History of Le Grizz Ultramarathon

Since it’s origination in 1982, the Le Grizz 50-mile Ultramarathon has commenced every autumn on the second Saturday of October. From 1982 to 2014, an upwards of 100 runners stood half awake on the frozen ground near Spotted Bear Ranger Station alongside the Hungry Horse Reservoir, waiting anxiously for a ceremonial shotgun blast to signify the start of one of the oldest 50-mile footraces in the world, and the first in Montana.

For those 33 years, the man with his finger wrapped around the trigger was Pat Caffrey. Alongside Pat were the Cheetah Herders, a gratuitous group of self described misfits. The Herders formed (after a particularly long Montana winter, resulting in plenty of time to contemplate) to promote events soliciting athletic participation of their peers in wildland setttings.

In 2015, Le Grizz changed both its ownership and location. The Polebridge Mercantile purchased the event and moved it to the North Fork of the Flathead River. The race now starts and finishes at the historic "Merc," as the locals call it, where runners and their crew can take advantage of a toasty fire, fresh baked goods, and hot coffee as they wait for the gunshot.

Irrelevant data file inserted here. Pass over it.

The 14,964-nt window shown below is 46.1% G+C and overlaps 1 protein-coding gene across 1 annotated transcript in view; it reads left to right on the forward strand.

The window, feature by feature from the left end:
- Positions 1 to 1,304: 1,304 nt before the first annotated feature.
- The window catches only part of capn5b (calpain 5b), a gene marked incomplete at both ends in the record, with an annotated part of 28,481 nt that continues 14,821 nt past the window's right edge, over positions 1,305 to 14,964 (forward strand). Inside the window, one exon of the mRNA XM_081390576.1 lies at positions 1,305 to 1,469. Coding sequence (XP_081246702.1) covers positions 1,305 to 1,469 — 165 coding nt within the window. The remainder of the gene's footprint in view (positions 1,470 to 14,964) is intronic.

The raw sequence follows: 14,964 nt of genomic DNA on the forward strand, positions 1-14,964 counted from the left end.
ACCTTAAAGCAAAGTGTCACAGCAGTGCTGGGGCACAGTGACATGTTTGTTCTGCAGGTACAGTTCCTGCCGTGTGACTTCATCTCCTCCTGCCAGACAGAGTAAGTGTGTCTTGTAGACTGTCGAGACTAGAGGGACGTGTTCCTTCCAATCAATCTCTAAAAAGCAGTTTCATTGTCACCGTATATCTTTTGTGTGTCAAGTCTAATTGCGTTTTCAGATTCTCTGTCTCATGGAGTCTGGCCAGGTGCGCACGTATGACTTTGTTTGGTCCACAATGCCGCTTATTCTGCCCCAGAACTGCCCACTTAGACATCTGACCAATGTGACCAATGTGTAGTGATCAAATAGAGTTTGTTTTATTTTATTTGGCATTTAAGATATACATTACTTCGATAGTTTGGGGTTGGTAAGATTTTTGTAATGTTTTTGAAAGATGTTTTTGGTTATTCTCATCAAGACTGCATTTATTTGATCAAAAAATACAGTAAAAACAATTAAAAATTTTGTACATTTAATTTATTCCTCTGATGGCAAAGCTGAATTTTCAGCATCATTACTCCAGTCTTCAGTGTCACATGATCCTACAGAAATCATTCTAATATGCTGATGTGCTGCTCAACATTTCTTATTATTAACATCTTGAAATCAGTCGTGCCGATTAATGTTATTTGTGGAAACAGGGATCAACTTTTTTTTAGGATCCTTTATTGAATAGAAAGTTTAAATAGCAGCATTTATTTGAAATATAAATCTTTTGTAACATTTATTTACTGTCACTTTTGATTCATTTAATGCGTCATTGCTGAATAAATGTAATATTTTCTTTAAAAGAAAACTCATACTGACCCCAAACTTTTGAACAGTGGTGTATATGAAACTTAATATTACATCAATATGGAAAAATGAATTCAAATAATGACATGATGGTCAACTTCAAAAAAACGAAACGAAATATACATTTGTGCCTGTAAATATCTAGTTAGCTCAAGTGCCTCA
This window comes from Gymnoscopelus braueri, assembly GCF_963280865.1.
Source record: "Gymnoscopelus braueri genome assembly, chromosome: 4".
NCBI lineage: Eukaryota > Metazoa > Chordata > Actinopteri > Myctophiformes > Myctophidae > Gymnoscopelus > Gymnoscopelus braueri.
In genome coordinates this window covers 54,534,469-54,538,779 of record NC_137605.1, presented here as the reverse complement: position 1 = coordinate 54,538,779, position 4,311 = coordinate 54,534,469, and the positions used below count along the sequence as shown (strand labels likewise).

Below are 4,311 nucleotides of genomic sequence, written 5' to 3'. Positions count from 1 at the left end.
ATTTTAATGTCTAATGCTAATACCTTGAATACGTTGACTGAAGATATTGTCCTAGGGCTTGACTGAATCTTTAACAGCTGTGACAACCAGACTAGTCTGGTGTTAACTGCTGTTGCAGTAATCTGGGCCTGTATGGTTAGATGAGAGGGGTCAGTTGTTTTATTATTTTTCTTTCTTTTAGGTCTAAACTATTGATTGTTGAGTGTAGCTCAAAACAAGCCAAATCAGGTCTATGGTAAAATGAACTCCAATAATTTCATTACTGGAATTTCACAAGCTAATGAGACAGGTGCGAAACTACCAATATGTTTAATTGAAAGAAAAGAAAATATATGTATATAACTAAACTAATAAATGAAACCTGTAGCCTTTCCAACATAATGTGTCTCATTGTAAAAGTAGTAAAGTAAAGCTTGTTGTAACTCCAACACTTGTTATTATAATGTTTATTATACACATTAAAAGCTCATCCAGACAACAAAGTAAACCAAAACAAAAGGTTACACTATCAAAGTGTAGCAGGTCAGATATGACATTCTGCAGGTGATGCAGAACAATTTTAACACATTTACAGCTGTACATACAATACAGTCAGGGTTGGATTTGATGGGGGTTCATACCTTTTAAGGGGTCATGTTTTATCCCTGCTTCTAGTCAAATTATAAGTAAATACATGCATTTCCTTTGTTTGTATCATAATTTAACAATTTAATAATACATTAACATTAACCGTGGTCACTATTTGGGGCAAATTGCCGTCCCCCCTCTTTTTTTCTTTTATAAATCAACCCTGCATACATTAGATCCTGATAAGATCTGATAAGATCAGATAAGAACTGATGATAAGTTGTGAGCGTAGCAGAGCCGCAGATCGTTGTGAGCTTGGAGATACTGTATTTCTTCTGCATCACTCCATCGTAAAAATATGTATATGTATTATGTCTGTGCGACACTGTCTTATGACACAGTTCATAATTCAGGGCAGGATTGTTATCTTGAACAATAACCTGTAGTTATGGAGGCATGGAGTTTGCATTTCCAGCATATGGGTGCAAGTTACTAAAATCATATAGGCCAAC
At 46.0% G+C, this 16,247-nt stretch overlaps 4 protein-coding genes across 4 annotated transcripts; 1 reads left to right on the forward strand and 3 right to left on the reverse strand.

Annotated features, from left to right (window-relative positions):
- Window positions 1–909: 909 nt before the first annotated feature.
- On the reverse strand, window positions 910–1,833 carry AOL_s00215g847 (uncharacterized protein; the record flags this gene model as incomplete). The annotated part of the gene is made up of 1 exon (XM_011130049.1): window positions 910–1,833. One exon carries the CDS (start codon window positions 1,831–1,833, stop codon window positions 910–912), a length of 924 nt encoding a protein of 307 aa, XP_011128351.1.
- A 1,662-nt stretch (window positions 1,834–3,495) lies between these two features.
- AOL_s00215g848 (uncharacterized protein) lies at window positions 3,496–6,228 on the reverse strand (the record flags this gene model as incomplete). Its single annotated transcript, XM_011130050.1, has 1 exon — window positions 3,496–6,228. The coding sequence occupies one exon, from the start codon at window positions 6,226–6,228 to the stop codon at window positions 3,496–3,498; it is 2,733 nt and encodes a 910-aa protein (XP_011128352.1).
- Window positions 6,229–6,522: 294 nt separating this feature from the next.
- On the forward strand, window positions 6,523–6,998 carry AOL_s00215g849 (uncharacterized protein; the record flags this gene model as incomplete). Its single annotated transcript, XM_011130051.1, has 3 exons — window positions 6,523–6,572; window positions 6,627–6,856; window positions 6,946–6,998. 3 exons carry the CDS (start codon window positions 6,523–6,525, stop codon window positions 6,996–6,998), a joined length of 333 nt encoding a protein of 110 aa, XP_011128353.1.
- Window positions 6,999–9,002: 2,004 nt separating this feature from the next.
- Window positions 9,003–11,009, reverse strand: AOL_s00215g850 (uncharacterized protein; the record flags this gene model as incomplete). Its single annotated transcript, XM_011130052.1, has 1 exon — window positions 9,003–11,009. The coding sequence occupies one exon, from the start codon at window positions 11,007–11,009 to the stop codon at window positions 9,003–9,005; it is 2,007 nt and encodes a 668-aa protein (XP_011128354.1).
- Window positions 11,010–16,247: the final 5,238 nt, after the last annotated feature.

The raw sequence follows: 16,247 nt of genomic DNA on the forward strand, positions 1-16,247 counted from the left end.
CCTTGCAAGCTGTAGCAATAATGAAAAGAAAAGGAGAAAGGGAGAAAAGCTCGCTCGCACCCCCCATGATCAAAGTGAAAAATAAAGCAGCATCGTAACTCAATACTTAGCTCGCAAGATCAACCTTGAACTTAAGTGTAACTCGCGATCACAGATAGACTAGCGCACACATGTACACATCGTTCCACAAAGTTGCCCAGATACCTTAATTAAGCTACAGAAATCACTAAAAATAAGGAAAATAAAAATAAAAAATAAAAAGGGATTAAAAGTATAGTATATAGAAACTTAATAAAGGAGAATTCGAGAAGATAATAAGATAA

History of Le Grizz Marathon

Pat Caffrey has been assisting the Mercantile with the event’s transition to this day, keeping his gun loaded and the course miles marked. He intends to remain involved with the race for the foreseeable future, and the promise of the Le Grizz remains true on both forks of the Flathead– gorgeous, eye-popping scenery and the chance to be chased by a grizzly bear.

“I can’t predict what the future will hold. No one can. You adapt or die. But Polebridge has a better chance of continuing Le Grizz after I’m gone. Having an ultramarathon where there's an old rustic saloon at the end, it doesn’t get any better.”

-Pat Caffrey
Le Grizz Race Director from 1982-2014